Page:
GOP Candidates Get Personal About Addiction in New Hampshire

Stories of death, devastation and hope in the face of state's growing epidemic.

—HOOKSETT, N.H. -- In the midst of a drug epidemic sweeping the state, several GOP candidates shared their own families’ devastating stories of addiction on Tuesday, joining state leaders at the Addiction Policy Forum at Southern New Hampshire University.

A recent poll by ABC affiliate WMUR and the University of New Hampshire showed for the first time in eight years, Granite State voters don’t view the economy as the top issue facing the state, but rather its skyrocketing rate of overdoses.

“There’s an old saying,” Fiorina said. “The eyes are the window to the soul. And as Lori grew progressively sicker, the sparkle, the potential, the possibilities that had once filled her life – disappeared from behind her eyes.”

As the conversation turned to second chances, Fiorina recalled “standing in front of a judge, begging him not to send her back to prison.”

In the end, her pleas didn’t work – and Fiorina now finds herself calling for treatment-based solutions.

“I know that experience did not help,” she said of her stepdaughter’s imprisonment, “because I saw her as she came out.”

Powerful moments from @CarlyFiorina as she describes losing her daughter to addiction: "the sparkle disappeared." pic.twitter.com/zDsiJPyo4Q

— Brad Mielke (@TheBradMielke) January 5, 2016

Overdoses now claim 129 lives a day in the U.S., according to organizer Jessica Nickel.

“That’s like two regional airliners,” she told ABC News. “Or the graduating class of a high school. If two regional airliners went down every day in the U.S., we would be up in arms about it. And we’re doing nothing.”

“You believe in miracles?” Kasich asked the audience, largely composed of recovering addicts. “Look in Jessica. You have to believe in yours.” “Miracles are never used up,” Kasich said, choking back tears. “There’s always room for one more.”

"Do you believe in miracles?" -@JohnKasich, pointing to organizer who was rendered homeless by parents' addiction. pic.twitter.com/YI0xnXLiks

— Brad Mielke (@TheBradMielke) January 5, 2016

“I will never forget the drug court graduation she had in Orlando,” Bush said.

“You don’t go to a neighborhood dinner party and say ‘hey my daughter is addicted to heroin, what’s new with you?’” the New Jersey governor deadpanned. “But if your daughter had cancer, you would tell them.”

That silence, he added, has resulted in little media attention. But he noted the bank of television cameras at the back of the room.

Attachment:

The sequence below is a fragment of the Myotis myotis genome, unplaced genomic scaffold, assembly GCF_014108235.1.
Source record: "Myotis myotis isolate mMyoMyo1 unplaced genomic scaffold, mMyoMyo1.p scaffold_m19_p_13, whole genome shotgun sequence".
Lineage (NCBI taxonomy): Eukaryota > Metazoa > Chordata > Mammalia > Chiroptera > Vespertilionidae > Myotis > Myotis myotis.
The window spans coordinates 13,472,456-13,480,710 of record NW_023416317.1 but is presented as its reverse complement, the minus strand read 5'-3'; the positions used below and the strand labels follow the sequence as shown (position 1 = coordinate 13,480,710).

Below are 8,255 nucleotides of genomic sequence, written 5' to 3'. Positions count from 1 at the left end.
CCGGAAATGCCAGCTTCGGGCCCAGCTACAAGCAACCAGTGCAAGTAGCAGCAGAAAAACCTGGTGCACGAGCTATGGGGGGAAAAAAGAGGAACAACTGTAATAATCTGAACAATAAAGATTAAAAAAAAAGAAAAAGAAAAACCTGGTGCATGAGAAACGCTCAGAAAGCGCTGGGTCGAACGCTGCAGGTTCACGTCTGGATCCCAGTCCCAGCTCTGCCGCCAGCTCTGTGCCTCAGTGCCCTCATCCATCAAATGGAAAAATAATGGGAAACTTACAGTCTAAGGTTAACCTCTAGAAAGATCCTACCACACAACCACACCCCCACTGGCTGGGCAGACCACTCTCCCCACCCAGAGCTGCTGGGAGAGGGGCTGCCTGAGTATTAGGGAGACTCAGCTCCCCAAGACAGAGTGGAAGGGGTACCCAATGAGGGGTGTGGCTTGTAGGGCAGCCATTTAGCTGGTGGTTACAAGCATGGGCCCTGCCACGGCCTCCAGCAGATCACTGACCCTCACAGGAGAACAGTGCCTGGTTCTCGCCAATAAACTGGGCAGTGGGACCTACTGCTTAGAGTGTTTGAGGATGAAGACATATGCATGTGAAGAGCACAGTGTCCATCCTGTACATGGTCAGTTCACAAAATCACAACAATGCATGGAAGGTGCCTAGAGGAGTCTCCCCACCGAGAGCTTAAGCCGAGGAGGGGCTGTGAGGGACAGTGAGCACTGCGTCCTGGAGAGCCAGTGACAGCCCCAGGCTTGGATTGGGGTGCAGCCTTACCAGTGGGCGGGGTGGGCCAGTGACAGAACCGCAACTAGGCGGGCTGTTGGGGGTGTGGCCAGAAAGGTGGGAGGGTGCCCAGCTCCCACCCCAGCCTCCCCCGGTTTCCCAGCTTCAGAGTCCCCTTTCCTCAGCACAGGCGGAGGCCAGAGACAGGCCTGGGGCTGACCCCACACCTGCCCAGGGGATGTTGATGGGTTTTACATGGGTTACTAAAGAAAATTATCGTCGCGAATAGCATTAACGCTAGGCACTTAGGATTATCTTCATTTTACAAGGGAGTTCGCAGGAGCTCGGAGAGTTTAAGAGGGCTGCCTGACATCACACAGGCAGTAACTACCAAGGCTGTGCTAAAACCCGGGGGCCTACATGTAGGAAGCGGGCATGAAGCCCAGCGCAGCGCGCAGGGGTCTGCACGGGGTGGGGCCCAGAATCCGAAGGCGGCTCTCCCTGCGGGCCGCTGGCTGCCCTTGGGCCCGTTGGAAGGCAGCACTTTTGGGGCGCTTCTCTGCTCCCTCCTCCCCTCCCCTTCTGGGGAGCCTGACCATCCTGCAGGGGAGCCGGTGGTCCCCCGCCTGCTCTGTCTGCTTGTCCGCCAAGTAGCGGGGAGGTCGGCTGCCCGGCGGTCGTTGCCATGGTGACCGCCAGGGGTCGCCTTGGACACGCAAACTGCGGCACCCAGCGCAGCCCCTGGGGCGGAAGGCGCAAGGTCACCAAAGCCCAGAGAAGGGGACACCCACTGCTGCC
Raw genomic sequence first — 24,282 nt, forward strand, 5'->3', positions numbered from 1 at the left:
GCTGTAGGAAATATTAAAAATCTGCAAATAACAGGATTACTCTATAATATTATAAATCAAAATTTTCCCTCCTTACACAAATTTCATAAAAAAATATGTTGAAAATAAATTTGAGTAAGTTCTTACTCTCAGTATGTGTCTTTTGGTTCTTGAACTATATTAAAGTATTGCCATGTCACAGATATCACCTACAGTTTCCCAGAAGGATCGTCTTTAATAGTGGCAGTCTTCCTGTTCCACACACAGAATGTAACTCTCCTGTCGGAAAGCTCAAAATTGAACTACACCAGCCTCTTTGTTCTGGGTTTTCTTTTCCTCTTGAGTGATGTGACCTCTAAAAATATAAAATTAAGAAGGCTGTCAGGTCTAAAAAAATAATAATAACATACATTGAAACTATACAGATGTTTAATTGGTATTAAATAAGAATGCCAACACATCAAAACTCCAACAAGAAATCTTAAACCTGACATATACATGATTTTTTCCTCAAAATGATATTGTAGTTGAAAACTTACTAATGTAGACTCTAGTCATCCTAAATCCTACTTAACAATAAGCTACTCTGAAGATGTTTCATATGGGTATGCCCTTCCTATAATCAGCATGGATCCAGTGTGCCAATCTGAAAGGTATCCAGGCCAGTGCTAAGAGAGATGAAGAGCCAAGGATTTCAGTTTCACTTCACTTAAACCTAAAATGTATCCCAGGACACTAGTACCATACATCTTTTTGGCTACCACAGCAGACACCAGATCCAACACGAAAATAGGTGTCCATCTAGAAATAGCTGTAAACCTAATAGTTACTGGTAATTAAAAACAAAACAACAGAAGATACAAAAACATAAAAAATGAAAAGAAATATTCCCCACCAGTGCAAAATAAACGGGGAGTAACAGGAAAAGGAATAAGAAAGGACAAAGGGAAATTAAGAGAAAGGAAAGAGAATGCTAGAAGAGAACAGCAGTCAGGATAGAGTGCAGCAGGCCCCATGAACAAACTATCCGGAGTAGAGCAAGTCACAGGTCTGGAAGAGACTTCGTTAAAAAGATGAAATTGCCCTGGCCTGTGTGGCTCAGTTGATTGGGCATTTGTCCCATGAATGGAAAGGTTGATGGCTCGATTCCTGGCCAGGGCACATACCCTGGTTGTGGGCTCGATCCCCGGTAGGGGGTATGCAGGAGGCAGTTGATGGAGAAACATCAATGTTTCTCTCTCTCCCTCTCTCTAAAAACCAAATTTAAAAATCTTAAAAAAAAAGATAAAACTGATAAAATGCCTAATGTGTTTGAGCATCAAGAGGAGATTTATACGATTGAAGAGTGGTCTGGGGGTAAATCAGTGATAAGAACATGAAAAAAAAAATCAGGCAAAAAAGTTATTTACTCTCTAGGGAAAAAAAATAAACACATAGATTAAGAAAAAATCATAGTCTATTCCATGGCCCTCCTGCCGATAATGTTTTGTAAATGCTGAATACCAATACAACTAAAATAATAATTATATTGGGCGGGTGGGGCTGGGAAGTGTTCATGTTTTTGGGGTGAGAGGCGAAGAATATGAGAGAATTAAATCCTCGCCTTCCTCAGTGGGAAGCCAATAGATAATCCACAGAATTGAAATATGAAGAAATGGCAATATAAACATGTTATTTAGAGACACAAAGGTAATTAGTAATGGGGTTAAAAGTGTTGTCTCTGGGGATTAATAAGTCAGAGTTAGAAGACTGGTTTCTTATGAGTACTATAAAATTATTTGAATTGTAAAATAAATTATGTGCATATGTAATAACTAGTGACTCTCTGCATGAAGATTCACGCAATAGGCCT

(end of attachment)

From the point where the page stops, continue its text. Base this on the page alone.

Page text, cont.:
“You’re starting to get it,” he said.

That message, said recovery worker Sue Thistle, may have earned her vote.

“I didn’t like him coming into today,” she said. “But I’ve been in the addiction field a long time, and I know when somebody knows what they’re doing.”

Powerful moments from @CarlyFiorina as she describes losing her daughter to addiction: "the sparkle disappeared." pic.twitter.com/zDsiJPyo4Q

Overdoses now claim 129 lives a day in the U.S., according to organizer Jessica Nickel.

“That’s like two regional airliners,” she told ABC News. “Or the graduating class of a high school. If two regional airliners went down every day in the U.S., we would be up in arms about it. And we’re doing nothing.”

“You believe in miracles?” Kasich asked the audience, largely composed of recovering addicts. “Look in Jessica. You have to believe in yours.” “Miracles are never used up,” Kasich said, choking back tears. “There’s always room for one more.”

"Do you believe in miracles?" -@JohnKasich, pointing to organizer who was rendered homeless by parents' addiction. pic.twitter.com/YI0xnXLiks

— Brad Mielke (@TheBradMielke) January 5, 2016

“I will never forget the drug court graduation she had in Orlando,” Bush said.

“You don’t go to a neighborhood dinner party and say ‘hey my daughter is addicted to heroin, what’s new with you?’” the New Jersey governor deadpanned. “But if your daughter had cancer, you would tell them.”

That silence, he added, has resulted in little media attention. But he noted the bank of television cameras at the back of the room.

“You’re starting to get it,” he said.

That message, said recovery worker Sue Thistle, may have earned her vote.

“I didn’t like him coming into today,” she said. “But I’ve been in the addiction field a long time, and I know when somebody knows what they’re doing.”